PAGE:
Note there is even tension with the alpha-male, Burkhart, the uber-capitalist playing out escapist fantasies on the same colonized landscapes. Chandler opines his products are only made “the right way,” yet Chandler and Kane work together to create a logo that further will allow for the appropriation and subjugation of colonized surf knowledge and crafts, while the veneer of “authentic” stoke allays any capitalist-colonialist guilt, making Burkhart the fall guy.

This move presages the onset of greenwashing within the surf industry as a whole.

Note, too, the etymology of the word “chandler”: Middle English (denoting a candle maker or candle seller): from Old French chandelier, from chandelle. Here Chandler is lighting the way for the appropriate way to colonize the North Shore–it is not via brawn and muscles, a la Burkhart, as that is not a long-term solution to colonization. Rather, it is through charisma and ingratiating oneself into the local populace that colonization is most effective.

This dynamic is on full display as Kane battles Da Hui and the titular leader of this group, Vince Moaloka.

The character arc of Vince is Edward Said’s archetypal “Orientalist gaze” in a nutshell: the dark, exotic other, full of violence and danger, steadily pacified by the grit, superior work ethic, and rational, secularized, democratic knowledge of the West, as embodied here archetypally by Kane.

We see this, too, in the reverse arc of Rocky, the uneducated local thief and thug, who stole Kane’s property. Kane, local beauty in hand, encounters Vince and Rocky amongst the sacred fields of Hawai’i. Here Kiani had already begun the process of freely giving native secrets to the white colonizer, with her body and heart to soon follow; Kane notices his belt buckle on Rocky and challenges Rocky to get it back.

Rocky recognizes the superior military might of the West and tries to create solidarity amongst his brethren, only to be denied by the father figure and leader, Vince. The colonial project is now almost complete, and the pole is part of the metropole.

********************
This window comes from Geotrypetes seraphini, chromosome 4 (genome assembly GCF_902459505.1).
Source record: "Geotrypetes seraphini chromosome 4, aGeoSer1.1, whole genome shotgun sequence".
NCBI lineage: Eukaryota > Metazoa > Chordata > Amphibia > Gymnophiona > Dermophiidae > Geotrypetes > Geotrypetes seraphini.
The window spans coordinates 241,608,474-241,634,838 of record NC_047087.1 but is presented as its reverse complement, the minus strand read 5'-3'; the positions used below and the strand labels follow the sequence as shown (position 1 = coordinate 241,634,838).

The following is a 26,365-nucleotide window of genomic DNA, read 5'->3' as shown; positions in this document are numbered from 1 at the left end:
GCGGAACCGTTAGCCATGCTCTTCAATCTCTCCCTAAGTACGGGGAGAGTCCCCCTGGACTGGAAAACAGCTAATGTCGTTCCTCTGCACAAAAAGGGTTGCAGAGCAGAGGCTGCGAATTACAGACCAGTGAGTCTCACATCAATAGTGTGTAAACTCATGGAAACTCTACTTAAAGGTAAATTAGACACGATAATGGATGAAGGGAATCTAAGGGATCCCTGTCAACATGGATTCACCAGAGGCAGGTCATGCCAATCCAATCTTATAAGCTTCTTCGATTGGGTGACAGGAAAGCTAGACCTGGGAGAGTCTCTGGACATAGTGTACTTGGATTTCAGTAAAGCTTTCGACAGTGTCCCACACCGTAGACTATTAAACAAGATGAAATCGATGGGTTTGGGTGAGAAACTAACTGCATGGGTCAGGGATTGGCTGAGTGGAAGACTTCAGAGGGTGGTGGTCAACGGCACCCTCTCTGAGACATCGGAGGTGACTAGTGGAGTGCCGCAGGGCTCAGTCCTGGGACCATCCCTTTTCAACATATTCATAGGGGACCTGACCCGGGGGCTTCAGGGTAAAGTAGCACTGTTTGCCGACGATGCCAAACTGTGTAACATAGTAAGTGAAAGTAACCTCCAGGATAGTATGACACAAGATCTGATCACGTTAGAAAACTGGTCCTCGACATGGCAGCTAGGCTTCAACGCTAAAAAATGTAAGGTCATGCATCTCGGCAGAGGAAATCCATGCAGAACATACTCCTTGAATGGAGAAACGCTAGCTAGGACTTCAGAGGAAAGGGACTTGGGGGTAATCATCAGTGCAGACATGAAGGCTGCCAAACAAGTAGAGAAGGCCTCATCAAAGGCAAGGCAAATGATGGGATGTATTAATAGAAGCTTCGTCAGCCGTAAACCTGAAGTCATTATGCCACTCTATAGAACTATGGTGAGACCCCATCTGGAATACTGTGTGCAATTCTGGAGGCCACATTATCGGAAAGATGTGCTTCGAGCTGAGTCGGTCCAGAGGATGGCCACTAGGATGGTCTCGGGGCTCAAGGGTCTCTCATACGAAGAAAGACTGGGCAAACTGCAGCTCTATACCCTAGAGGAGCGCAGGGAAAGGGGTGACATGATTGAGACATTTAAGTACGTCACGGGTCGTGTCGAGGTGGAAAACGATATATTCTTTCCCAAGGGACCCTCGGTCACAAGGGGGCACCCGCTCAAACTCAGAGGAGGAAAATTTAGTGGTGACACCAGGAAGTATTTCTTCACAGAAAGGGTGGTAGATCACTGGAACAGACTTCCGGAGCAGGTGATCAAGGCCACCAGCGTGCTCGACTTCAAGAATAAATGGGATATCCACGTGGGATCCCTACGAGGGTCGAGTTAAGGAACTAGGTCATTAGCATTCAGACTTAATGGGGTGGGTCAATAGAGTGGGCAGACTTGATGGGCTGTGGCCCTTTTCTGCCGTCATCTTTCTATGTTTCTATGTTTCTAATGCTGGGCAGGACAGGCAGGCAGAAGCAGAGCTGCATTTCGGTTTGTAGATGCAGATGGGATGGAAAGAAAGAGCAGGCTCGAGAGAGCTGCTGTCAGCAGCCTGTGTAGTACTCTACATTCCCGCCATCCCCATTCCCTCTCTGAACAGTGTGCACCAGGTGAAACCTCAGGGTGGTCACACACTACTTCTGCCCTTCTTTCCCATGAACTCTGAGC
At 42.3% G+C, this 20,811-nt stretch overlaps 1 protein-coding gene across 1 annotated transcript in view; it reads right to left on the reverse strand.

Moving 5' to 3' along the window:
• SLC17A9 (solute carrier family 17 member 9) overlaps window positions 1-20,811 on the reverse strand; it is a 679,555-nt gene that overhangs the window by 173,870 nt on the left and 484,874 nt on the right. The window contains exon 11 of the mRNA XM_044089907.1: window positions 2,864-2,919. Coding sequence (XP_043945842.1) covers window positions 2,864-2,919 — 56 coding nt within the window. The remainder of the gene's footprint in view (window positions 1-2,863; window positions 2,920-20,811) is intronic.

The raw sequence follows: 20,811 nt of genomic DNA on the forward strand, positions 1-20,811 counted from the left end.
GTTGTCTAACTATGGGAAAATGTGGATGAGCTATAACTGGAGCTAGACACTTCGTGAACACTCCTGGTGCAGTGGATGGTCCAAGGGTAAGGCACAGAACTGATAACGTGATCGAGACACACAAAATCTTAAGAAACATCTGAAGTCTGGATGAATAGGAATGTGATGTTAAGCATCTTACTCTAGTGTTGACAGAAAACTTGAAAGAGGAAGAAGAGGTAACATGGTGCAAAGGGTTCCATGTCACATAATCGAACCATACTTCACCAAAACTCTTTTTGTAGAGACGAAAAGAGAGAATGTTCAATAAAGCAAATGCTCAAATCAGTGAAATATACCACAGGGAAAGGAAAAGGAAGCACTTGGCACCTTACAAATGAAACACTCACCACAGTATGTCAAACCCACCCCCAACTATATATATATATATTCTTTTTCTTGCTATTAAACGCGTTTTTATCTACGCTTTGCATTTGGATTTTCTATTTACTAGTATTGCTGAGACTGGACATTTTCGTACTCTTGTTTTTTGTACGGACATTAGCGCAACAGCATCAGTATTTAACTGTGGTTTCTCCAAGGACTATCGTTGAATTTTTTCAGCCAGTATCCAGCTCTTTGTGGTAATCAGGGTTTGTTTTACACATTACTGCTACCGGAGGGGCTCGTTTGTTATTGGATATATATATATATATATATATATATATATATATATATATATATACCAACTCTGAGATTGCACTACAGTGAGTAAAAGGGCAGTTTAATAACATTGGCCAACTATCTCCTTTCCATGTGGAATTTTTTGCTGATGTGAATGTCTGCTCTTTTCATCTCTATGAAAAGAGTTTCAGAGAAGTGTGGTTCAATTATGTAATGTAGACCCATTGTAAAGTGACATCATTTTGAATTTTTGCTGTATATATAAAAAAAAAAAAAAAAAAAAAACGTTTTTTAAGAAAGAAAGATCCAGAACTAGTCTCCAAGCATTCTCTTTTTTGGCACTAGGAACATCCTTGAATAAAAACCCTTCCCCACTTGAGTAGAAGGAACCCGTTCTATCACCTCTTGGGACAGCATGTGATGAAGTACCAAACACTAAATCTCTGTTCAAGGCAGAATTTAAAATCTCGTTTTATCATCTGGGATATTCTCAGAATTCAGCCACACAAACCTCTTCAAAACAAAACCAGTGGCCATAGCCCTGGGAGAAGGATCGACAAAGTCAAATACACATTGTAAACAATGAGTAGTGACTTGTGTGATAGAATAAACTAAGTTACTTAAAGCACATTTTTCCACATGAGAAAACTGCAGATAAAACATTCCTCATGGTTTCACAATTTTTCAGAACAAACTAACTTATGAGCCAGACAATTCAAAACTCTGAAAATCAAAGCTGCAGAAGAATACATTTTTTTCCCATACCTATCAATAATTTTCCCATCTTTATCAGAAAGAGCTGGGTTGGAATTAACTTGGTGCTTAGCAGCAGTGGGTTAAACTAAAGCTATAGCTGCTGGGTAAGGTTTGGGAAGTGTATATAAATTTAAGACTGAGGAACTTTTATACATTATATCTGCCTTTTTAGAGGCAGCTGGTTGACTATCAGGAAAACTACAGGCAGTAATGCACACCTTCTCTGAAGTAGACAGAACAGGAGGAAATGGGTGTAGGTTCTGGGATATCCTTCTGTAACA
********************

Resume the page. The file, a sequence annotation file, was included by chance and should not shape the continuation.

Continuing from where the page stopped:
Only one last transaction is needed: the full taking of the resources from the latter, to fully benefit the former. This occurs symbolically in two ways: the first is Kane taking back his belt buckle. Note here the silver clasp is a metaphor for minerals, which were subsumed by colonial powers on the back of enslaved labor–such is the unavoidable fate of Hawai’i.

The other resource, of course, are the waves–and here again, Kane becomes the conqueror.

But unlike the transparent aggressive colonialism of Burkhart, it is by appropriating Hawaiian soul, as taught by his colonial mentor, Chandler, that allows Kane to emerge as the white victor, overseeing a now conquered empire.

Lest we be remiss and think fiction does not influence lived reality, let us remember that Makua Rothman is the child of Chandler. Here the hybrid figure of Makua, as an innocent real-life child born of a white father who helped form Da Hui, cannot be lost on viewers of surf culture.

There is a direct line from that scene to Nathan Florence and Koa Rothman sitting at a table at Turtle Bay, discussing their new podcast in 2022, further cementing the colonization of the North Shore by white descended peoples. \

To add insult to colonized injury, Koa is drinking a Coors Light–Coors is of course the business run at one point by Peter Coors, a well known supporter of far-right, conservative politics, which of course target critical theory and decolonial approaches to understanding structural and racialized inequalities.

So where does this leave us?

I must confess, it brings me no joy to undertake this analysis of such a pivotal movie in surf culture; a movie that many have enjoyed from its release in 1987 through today, myself included.

Sadly, I think it leaves us with one major question that the industry must answer, to atone for its laggardness on this front:

When the fuck are we finally getting the god damn sequel?!?!